A key challenge is: how to empower the people whose heritage has been distorted or submerged? How do we help these people gain access to representing institutions (schools, museums, parks, etc.)? This can be done by challenging powerful institutions like universities to develop and maintain heritage management programs.
We need to build ally networks to broaden support for better heritage representation and management. We need to further explain what are proper and improper ways to be allies, including discussions about appropriation.
We must actively fight the anti-science backlash and restore heritage education (beyond American History class) to secondary schools. The anti-science movement ebbs and flows in power in the U.S. In the 1970s, it took the form of the “scientific creationism” movement, which sought to remove evolution from high school science textbooks and in general water down science and humanities education. That movement succeeded. Anti-science is back in full force with the anti-vax movement and critiques of Critical Race Theory (whose critics mostly have no idea of its content). Secondary education on heritage is so distorted in Hawai`i that many young Native Hawaiians have internalized the self-loathing negative stereotypes of ancient Hawaiians (that they were cruel, savage, and needed to be civilized).
As the comments in the previous ten solicited essays illustrate, we have only begun the conversation about archaeology, heritage, and education in the U.S. The readers’ comments reflect their diverse personal and professional perspectives and their lived personal experiences. Some chose to respond to the questions we posed to ourselves; others used our essay as a springboard to discuss their own ideas about heritage education/archaeology education. These run the gamut from discussing the philosophies, beliefs, and values that undergird their perspectives to suggesting tangible and granular approaches for addressing challenges and offering solutions. Some commentators also critiqued our essay, giving a nod to statements or concepts that aligned with their own, but also highlighting where our ideas and their ideas diverged, taking us to task for not considering a concept or perspective they considered important.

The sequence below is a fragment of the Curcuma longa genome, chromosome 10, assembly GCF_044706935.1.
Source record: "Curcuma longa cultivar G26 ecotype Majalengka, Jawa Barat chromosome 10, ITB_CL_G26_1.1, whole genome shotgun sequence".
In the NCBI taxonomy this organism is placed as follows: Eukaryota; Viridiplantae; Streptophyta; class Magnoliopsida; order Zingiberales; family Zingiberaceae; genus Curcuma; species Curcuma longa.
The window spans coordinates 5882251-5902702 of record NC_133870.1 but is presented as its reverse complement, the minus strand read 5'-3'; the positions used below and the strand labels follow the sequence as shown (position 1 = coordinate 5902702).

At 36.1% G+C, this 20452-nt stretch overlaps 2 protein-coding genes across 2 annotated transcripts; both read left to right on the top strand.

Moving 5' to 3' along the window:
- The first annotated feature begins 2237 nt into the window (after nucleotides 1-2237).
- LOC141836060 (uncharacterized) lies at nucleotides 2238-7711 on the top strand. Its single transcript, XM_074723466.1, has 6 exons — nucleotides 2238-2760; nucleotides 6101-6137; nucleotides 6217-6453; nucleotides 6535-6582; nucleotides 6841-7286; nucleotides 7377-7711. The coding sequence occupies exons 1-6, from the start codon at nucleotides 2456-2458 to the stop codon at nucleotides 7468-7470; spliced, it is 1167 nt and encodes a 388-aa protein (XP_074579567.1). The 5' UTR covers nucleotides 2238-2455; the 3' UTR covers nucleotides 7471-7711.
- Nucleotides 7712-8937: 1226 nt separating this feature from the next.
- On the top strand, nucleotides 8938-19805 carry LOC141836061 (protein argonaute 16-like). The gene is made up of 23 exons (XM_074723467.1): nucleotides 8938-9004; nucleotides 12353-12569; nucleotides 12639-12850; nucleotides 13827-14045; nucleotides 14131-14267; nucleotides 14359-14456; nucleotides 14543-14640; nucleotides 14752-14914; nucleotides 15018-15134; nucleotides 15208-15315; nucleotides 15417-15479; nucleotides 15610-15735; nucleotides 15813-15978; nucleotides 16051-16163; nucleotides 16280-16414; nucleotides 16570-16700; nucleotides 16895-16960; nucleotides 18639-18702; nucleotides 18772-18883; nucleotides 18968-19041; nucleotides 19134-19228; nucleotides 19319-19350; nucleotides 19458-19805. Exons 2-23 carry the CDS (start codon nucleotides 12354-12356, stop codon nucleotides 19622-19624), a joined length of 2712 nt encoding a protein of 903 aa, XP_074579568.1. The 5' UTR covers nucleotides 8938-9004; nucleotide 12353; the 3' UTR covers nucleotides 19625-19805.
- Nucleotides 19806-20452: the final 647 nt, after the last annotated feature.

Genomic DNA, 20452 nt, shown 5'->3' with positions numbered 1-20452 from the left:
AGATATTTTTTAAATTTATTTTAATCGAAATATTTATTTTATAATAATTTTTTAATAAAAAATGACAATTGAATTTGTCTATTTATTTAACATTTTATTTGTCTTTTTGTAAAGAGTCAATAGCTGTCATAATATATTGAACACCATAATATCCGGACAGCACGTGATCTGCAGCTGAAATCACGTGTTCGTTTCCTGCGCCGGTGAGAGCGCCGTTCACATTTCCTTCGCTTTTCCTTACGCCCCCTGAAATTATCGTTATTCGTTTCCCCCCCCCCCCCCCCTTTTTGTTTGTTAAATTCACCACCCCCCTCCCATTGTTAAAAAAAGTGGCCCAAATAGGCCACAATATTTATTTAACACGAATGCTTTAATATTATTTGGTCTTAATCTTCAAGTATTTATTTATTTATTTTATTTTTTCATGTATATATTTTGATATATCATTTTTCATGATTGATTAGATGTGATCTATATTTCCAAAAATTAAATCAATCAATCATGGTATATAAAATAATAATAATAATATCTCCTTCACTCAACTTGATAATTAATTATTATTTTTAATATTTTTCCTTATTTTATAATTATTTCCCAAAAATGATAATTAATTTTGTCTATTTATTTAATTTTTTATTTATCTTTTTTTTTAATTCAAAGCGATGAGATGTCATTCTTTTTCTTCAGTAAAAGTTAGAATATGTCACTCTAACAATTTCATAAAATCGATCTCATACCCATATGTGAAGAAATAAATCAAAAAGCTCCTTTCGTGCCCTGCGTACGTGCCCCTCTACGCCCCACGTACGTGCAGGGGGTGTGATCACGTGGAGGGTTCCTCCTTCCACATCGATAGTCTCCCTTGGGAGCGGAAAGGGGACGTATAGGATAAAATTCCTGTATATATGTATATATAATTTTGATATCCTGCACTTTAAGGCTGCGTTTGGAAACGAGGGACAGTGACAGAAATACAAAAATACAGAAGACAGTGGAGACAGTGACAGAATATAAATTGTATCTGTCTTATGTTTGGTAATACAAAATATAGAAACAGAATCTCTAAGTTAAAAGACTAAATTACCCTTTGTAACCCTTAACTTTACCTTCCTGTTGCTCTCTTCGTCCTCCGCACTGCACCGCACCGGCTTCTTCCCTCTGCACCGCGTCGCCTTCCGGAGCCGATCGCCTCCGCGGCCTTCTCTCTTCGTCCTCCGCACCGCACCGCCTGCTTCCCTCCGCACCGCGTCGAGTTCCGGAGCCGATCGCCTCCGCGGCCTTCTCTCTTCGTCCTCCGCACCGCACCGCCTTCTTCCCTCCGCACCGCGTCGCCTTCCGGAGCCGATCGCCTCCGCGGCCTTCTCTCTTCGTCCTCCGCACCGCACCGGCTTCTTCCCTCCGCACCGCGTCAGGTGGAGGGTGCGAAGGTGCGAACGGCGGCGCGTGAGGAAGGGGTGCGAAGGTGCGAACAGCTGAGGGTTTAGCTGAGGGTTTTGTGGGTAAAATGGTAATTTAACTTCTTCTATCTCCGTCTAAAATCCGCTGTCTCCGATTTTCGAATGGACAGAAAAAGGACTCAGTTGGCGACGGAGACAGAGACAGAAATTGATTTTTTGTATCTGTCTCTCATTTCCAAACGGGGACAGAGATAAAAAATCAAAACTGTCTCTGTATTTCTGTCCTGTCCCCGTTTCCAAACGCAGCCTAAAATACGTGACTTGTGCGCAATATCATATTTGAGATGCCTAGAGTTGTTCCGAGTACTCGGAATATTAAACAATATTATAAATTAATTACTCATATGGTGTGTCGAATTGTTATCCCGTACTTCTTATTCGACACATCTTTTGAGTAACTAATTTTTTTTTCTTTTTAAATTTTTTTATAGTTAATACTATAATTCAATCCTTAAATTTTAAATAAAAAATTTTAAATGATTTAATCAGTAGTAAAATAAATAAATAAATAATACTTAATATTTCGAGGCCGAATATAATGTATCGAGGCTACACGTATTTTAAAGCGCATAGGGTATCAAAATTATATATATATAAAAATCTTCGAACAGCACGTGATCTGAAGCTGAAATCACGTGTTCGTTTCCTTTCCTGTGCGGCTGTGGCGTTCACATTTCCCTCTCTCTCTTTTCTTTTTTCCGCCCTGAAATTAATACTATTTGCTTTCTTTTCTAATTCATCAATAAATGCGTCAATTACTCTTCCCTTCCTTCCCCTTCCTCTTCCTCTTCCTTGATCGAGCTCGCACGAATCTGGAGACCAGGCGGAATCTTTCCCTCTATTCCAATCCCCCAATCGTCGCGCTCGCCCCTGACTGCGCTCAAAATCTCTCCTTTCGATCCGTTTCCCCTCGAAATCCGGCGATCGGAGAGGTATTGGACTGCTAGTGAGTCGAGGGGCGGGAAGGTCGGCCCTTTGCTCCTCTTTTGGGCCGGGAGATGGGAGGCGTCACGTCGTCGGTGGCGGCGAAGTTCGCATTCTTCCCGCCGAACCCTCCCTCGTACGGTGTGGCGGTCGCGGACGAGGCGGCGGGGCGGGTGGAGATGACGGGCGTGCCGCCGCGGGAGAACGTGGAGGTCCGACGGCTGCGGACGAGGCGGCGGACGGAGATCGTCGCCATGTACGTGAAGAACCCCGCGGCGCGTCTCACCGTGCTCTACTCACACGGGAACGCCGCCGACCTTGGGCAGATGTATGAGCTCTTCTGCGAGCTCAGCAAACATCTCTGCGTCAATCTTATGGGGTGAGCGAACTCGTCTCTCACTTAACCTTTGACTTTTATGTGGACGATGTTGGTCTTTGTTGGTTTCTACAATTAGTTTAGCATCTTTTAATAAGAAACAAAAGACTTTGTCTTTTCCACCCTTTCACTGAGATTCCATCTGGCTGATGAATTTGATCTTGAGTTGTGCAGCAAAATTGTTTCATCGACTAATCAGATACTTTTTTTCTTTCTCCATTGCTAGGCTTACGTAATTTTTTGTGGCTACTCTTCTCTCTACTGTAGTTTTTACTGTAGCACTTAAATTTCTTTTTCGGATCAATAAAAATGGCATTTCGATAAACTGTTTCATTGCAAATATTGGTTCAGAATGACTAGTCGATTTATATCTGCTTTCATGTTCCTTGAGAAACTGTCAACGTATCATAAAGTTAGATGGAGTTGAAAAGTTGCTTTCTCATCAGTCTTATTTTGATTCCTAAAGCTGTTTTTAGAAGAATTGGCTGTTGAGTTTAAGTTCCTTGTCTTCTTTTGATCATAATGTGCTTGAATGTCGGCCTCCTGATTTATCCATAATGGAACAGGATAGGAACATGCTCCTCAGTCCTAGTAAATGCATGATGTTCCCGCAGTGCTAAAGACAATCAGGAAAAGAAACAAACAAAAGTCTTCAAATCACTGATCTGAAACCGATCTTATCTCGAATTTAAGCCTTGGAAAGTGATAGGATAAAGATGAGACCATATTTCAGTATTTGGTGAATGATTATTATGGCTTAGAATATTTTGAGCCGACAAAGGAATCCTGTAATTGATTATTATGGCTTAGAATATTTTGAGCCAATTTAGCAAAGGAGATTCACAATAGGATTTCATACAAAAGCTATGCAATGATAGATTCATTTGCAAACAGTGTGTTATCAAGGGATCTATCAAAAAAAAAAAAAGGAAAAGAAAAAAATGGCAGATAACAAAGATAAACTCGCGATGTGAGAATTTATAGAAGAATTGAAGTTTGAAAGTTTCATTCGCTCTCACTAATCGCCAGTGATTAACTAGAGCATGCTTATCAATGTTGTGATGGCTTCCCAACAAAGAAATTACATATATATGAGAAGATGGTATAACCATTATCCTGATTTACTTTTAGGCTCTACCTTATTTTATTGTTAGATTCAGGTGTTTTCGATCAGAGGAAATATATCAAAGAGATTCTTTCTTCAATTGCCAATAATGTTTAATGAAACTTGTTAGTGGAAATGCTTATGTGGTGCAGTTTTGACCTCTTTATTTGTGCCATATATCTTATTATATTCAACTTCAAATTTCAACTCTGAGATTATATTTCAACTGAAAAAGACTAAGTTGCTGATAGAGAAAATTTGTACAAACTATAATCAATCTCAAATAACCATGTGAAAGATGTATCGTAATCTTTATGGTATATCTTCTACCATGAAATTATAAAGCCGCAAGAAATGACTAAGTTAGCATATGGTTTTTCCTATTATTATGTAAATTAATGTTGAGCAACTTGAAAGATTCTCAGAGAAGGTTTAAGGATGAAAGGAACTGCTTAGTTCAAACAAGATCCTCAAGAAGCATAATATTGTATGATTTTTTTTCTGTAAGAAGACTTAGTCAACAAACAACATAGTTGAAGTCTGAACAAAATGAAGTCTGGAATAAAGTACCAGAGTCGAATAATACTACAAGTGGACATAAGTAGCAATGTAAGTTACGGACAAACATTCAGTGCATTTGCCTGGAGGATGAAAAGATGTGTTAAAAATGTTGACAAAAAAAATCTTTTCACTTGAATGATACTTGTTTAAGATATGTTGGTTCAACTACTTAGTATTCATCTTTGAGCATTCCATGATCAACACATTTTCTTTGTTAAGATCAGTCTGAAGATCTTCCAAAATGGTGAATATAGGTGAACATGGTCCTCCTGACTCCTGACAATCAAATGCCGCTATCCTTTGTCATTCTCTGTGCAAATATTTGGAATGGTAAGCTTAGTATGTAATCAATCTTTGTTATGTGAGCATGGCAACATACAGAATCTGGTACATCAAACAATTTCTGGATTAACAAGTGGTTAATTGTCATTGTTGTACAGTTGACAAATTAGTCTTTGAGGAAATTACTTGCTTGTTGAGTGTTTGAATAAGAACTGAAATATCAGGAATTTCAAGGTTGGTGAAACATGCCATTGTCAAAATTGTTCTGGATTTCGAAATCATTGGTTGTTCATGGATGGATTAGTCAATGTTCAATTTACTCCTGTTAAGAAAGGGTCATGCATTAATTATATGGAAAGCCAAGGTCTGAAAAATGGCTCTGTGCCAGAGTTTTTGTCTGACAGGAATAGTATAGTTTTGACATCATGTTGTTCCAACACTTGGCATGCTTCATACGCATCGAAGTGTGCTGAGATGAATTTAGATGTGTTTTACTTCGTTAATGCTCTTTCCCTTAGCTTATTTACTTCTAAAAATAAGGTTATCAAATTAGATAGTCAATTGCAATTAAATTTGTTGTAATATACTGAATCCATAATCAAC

Common themes in these ten essays included some that we touched on in our own. For example, they wrestled with defining heritage education and archaeology education and describing the relationship. Many authors acknowledged the impacts of America’s established and conservative educational institutions on heritage education/archaeology education, and the political context within which these two disciplines exist and must work. Several raised the issue of representativeness, discussing, as we did, the Eurocentric history that dominates American history and the continued marginalization of minorities by a process of “othering.”
More concrete/practical common topics included a discussion of archaeology’s strengths and its unique way of crosscutting disciplines, teaching skills and concepts outside the typical subjects of history and social studies. Several authors considered the issue of how to teach heritage education/archaeology education, given the current state of the American educational system. Restrictions on what can be taught when, and a lack of appreciation for heritage and archaeology can make it difficult to engage schools and teachers.
A few unique topics raised by our readers deserve mention here. One author questioned the role of heritage education/archaeology education and its relevance. This commentator issued a call to change our approach—from extracting information from communities to answering questions that are relevant to those communities. Another author highlighted, as we did, the role that funding, or lack thereof, plays in heritage education/archaeology education, and how that impedes our discipline’s ability to move forward. The same person noted the significance of recognizing that heritage educators and archaeology educators are professionals deserving acknowledgment of their unique educational and experiential training.
In short, our essay and the remarks from our ten diverse commentators have provided a wide-ranging discussion with no intent to solve a problem. Rather, this initial THEJ Forum has opened up a conversation among diverse heritage education/archaeology education practitioners to explore ideas we might hold in common and has started to outline issues of common concern. It is a beginning, not an ending. In time, by pursuing similar conversations within these pages and outside of them, we hope that a consensus will emerge concerning the major challenges everyone faces and the best ways to meet them.
We invite others to consider these issues and to propose other issues that would spark a lively and substantive discussion. We look forward to seeing those forums in future editions of this journal. You may send your comments, or ideas for new forums, to the THEJ editor at: firstname.lastname@example.org.